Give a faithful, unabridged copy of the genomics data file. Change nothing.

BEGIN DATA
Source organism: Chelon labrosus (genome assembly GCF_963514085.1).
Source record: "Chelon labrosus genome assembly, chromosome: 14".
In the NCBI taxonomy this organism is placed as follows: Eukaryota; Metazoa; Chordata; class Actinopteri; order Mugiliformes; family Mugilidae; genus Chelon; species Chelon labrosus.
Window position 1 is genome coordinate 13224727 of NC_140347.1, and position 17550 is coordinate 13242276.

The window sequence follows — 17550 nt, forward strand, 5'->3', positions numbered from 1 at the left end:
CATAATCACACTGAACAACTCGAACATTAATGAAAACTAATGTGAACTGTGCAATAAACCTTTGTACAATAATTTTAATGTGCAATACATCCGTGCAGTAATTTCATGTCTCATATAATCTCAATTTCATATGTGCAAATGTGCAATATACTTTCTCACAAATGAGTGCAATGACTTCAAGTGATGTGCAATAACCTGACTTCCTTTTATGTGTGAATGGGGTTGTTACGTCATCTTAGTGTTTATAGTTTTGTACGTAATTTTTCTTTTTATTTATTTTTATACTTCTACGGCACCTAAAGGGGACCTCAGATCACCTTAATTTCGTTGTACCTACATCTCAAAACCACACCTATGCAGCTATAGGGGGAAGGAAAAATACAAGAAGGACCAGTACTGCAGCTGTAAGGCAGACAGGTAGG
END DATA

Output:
Source organism: Chelon labrosus (genome assembly GCF_963514085.1).
Source record: "Chelon labrosus genome assembly, chromosome: 14".
In the NCBI taxonomy this organism is placed as follows: Eukaryota; Metazoa; Chordata; class Actinopteri; order Mugiliformes; family Mugilidae; genus Chelon; species Chelon labrosus.
Window position 1 is genome coordinate 13224727 of NC_140347.1, and position 17550 is coordinate 13242276.

The window sequence follows — 17550 nt, forward strand, 5'->3', positions numbered from 1 at the left end:
CATAATCACACTGAACAACTCGAACATTAATGAAAACTAATGTGAACTGTGCAATAAACCTTTGTACAATAATTTTAATGTGCAATACATCCGTGCAGTAATTTCATGTCTCATATAATCTCAATTTCATATGTGCAAATGTGCAATATACTTTCTCACAAATGAGTGCAATGACTTCAAGTGATGTGCAATAACCTGACTTCCTTTTATGTGTGAATGGGGTTGTTACGTCATCTTAGTGTTTATAGTTTTGTACGTAATTTTTCTTTTTATTTATTTTTATACTTCTACGGCACCTAAAGGGGACCTCAGATCACCTTAATTTCGTTGTACCTACATCTCAAAACCACACCTATGCAGCTATAGGGGGAAGGAAAAATACAAGAAGGACCAGTACTGCAGCTGTAAGGCAGACAGGTAGG